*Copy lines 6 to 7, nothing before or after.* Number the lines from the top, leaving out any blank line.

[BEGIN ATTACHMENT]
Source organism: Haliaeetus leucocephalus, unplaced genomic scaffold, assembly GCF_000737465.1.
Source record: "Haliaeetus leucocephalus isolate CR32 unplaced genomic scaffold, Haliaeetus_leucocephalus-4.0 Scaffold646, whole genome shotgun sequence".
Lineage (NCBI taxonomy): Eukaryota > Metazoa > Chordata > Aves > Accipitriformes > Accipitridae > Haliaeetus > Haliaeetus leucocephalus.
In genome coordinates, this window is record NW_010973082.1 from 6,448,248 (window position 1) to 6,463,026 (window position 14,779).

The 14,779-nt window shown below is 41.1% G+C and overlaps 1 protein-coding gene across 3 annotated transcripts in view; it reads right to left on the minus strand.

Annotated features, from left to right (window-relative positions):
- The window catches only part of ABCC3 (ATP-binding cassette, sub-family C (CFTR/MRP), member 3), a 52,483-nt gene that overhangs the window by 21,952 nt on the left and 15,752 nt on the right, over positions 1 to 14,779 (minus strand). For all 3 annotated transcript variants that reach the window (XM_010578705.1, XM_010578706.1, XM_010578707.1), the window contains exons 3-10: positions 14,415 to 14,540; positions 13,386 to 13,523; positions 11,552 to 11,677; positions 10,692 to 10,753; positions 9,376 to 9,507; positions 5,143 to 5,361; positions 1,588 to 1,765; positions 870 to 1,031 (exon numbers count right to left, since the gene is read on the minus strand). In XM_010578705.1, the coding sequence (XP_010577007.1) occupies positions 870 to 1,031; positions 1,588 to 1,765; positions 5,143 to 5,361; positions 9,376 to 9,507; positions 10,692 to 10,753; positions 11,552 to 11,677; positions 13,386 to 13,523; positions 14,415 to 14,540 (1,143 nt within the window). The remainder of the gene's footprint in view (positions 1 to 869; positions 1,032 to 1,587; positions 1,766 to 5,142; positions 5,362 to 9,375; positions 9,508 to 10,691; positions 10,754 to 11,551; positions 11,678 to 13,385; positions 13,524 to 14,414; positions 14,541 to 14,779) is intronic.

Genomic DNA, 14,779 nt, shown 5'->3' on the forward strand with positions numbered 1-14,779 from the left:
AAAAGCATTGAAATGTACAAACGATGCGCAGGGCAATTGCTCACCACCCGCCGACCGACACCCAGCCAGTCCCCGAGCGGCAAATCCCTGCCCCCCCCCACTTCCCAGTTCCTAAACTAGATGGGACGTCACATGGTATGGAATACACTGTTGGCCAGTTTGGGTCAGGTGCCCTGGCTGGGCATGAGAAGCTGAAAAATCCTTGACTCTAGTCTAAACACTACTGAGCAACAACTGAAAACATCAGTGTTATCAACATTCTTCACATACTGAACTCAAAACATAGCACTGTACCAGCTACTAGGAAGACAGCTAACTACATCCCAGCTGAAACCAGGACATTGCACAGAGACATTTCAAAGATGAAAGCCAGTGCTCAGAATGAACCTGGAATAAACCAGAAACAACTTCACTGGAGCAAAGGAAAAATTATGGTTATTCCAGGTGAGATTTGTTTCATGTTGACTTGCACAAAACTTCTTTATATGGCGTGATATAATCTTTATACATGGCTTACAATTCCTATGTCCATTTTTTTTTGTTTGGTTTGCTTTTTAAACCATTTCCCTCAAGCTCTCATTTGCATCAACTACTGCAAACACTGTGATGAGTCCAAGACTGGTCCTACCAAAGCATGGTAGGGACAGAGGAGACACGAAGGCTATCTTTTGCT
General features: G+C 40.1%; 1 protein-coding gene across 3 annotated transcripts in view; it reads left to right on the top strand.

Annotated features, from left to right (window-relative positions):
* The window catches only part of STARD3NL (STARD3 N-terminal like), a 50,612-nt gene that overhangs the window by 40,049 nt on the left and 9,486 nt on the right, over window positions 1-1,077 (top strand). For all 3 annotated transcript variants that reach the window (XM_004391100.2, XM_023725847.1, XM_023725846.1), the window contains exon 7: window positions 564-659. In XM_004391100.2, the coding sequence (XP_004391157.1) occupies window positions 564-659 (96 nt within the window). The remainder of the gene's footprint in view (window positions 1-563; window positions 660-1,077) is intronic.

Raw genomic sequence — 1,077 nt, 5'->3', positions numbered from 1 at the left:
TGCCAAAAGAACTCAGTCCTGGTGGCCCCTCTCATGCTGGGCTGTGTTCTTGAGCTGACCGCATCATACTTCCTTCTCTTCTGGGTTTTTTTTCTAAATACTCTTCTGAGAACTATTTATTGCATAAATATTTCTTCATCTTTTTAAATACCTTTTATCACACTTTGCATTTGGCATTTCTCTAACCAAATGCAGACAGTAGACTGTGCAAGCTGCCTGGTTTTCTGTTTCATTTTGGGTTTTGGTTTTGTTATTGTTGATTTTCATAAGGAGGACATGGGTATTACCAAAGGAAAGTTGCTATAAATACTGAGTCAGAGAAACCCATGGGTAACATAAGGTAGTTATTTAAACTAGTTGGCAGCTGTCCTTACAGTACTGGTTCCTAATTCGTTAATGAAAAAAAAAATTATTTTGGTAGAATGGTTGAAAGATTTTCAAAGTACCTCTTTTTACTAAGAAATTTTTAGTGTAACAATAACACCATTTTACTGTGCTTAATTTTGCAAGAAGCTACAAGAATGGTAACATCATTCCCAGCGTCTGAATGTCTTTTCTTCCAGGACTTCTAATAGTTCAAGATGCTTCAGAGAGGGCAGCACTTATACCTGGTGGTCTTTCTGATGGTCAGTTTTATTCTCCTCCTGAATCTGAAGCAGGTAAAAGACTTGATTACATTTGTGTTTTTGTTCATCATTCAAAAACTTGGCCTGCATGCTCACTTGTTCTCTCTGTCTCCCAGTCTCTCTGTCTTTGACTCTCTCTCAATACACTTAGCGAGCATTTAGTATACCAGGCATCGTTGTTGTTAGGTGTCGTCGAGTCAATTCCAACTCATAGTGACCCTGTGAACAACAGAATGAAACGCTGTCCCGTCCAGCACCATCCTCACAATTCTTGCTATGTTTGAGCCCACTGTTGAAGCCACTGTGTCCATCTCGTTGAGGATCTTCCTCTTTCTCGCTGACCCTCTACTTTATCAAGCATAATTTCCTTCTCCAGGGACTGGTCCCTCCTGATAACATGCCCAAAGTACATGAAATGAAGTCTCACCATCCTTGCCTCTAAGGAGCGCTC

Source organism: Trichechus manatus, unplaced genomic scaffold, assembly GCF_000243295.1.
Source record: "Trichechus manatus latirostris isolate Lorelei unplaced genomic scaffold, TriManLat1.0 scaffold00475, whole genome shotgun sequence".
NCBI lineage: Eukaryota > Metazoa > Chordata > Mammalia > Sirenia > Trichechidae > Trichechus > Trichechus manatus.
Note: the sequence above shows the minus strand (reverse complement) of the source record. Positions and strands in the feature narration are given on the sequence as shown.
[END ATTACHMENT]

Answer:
Annotated features, from left to right (window-relative positions):
- The window catches only part of ABCC3 (ATP-binding cassette, sub-family C (CFTR/MRP), member 3), a 52,483-nt gene that overhangs the window by 21,952 nt on the left and 15,752 nt on the right, over positions 1 to 14,779 (minus strand). For all 3 annotated transcript variants that reach the window (XM_010578705.1, XM_010578706.1, XM_010578707.1), the window contains exons 3-10: positions 14,415 to 14,540; positions 13,386 to 13,523; positions 11,552 to 11,677; positions 10,692 to 10,753; positions 9,376 to 9,507; positions 5,143 to 5,361; positions 1,588 to 1,765; positions 870 to 1,031 (exon numbers count right to left, since the gene is read on the minus strand). In XM_010578705.1, the coding sequence (XP_010577007.1) occupies positions 870 to 1,031; positions 1,588 to 1,765; positions 5,143 to 5,361; positions 9,376 to 9,507; positions 10,692 to 10,753; positions 11,552 to 11,677; positions 13,386 to 13,523; positions 14,415 to 14,540 (1,143 nt within the window). The remainder of the gene's footprint in view (positions 1 to 869; positions 1,032 to 1,587; positions 1,766 to 5,142; positions 5,362 to 9,375; positions 9,508 to 10,691; positions 10,754 to 11,551; positions 11,678 to 13,385; positions 13,524 to 14,414; positions 14,541 to 14,779) is intronic.